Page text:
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Korean J Parasitol > Volume 45(1):2007 > Article
Yu, Jeong, Hong, Seol, Chung, and Kong: Natural occurrence of Mycobacterium as an endosymbiont of Acanthamoeba isolated from a contact lens storage case


Recent in vitro studies have revealed that a certain Mycobacterium can survive and multiply within free-living amoebae. It is believed that protozoans function as host cells for the intracellular replication and evasion of Mycobacterium spp. under harmful conditions. In this study, we describe the isolation and characterization of a bacterium naturally observed within an amoeba isolate acquired from a contact lens storage case. The bacterium multiplied within Acanthamoeba, but exerted no cytopathic effects on the amoeba during a 6-year amoebic culture. Trasnmission electron microscopy showed that the bacteria were randomly distributed within the cytoplasm of trophozoites and cysts of Acanthamoeba. On the basis of the results of 18S rRNA gene analysis, the amoeba was identified as A. lugdunensis. A 16S rRNA gene analysis placed this bacterium within the genus Mycobacterium. The bacterium evidenced positive reactivity for acid-fast and fluorescent acid-fast stains. The bacterium was capable of growth on the Middlebrook 7H11-Mycobacterium-specific agar. The identification and characterization of bacterial endosymbionts of free-living protozoa bears significant implications for our understanding of the ecology and the identification of other atypical mycobacterial pathogens.


The genus Acanthamoeba is an amphizoic amoeba, which is a causative agent of vision-threatening keratitis and life-threatening granulomatous encephalitis (Khan, 2006). One more medically important feature of the genus is that it is well-known to function as a carrier or vehicle for some pathogenic microbes, including Legionella pneumophila, Vibrio cholerae, and Listeria monocytogenes (Holden et al., 1984; Ly and Muller, 1990; Thom et al., 1992). The amoeba host would provide shelter to bacterial species against harmful environments. These interactions enable the bacteria and amoebae to establish an endosymbiotic relationship, which closely resembles the pathogenesis of chronic bacterial infections within mammalian cells (Ahn et al., 1990; Park, 1990).
Acanthamoeba has been suspected as an environmental host of Mycobacterium sp. since Jadin's (1973) report regarding the existence of acid-fast stained bacteria inside of the amoeba. Akin to the intracellular parasitism of Legionella (Kilvington and Price, 1990; Fields, 1996), Mycobacterium would multiply within Acanthamoeba trophozoites and cysts. There have been a host of investigations conducted in an attempt to elucidate the endosymbiotic association between Acanthamoeba and Mycobacterium via artificial infection laboratory trials (Cirillo et al., 1997; Steinert et al., 1998; Miltner and Bermudez, 2000; Taylor et al., 2003). Investigators reported that the coculturing of L. pneumophila and M. avium with Acanthamoeba caused increased virulence in the bacterial and amoebic hosts (Cirillo et al., 1994, 1997). However, the artificially-induced transient association between the bacterial and amoebic hosts has made any detailed research into the mechanisms underlying the interaction between the endosymbiotic bacteria and Acanthamoeba difficult.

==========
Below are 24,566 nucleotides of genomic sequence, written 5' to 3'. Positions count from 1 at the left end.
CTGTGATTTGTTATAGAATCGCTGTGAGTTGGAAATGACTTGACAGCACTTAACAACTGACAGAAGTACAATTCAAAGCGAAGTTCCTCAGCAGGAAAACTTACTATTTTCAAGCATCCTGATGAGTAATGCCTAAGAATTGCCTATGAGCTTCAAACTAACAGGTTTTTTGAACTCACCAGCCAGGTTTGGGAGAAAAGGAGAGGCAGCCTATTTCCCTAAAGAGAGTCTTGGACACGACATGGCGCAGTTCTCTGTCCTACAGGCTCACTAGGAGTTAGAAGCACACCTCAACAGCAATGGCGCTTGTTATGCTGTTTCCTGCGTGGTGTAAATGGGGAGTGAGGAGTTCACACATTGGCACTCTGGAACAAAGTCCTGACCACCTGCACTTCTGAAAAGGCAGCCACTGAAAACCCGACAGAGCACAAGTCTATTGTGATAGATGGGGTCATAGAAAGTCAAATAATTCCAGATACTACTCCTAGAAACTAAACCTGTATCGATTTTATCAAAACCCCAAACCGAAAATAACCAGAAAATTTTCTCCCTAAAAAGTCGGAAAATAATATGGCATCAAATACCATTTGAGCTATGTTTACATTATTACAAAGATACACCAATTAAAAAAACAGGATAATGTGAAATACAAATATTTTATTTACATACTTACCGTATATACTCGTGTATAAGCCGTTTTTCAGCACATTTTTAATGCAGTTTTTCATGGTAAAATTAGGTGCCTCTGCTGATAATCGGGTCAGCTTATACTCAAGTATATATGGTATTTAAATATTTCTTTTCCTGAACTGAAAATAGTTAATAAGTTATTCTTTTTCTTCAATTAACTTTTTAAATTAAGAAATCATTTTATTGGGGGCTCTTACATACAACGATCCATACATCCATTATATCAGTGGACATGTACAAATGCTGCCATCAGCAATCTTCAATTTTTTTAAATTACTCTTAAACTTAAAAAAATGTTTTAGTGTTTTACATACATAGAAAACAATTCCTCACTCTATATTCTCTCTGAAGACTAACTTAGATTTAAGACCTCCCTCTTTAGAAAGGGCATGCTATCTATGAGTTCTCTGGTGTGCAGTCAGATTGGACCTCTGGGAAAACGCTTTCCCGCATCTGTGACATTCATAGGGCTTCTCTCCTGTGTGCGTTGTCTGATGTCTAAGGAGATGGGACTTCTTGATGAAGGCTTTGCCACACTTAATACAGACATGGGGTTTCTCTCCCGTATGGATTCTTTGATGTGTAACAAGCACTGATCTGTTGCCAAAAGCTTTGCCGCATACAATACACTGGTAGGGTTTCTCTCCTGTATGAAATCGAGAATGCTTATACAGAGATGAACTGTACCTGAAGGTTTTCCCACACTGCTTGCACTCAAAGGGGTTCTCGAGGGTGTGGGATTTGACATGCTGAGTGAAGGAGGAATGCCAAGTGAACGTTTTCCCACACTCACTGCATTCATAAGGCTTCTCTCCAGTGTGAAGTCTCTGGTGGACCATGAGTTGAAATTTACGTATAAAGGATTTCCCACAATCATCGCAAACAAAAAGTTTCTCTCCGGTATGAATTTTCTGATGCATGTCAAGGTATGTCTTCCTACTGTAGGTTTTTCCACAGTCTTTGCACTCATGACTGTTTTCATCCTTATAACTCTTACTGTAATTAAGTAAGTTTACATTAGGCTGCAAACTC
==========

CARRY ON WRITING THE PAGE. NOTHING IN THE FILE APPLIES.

In the present study, we found an endosymbiotic bacterium of Acanthamoeba during the characterization of environmental Acanthamoeba isolates from various origins via mitochondrial (Mt) DNA RFLP. The Mt DNA RFLP pattern of Acanthamoeba KA/LC6 isolated from contact lens storage case evidenced several extra bands, considering the general size of the Mt DNA of Acanthamoeba. We verified the existence of an endosymbiotic bacterium via transmission electron microscopy and identified this endosymbiotic bacterium as Mycobacterium sp., on the basis of its molecular and biochemical characteristics.



Acanthamoeba KA/LC6 was isolated from a contact lens storage case in Korea. Two strains, A. castellanii Castellani and A. lugdunensis L3a, were employed as reference strains. The amoeba was cultured in PYG media at 25℃.

Mitochondrial (Mt) DNA RFLP analysis of Acanthamoeba

The MtDNA of Acanthamoeba KA/LC6 and the reference strains were extracted via the technique developed by Yagita and Endo (1990). In brief, the MtDNA from amoeba trophozoites was extracted with phenol/ chloroform and precipitated with absolute ethanol and sodium acetate solution. EcoR I restriction endonuclease (Promega, Madison, Wisconsin, USA) was utilized for MtDNA RFLP analysis. The digested DNA was electrophoresed and stained with ethidium bromide. The MtDNA RFLP patterns of the three strains were observed and photographed under a UV transilluminator.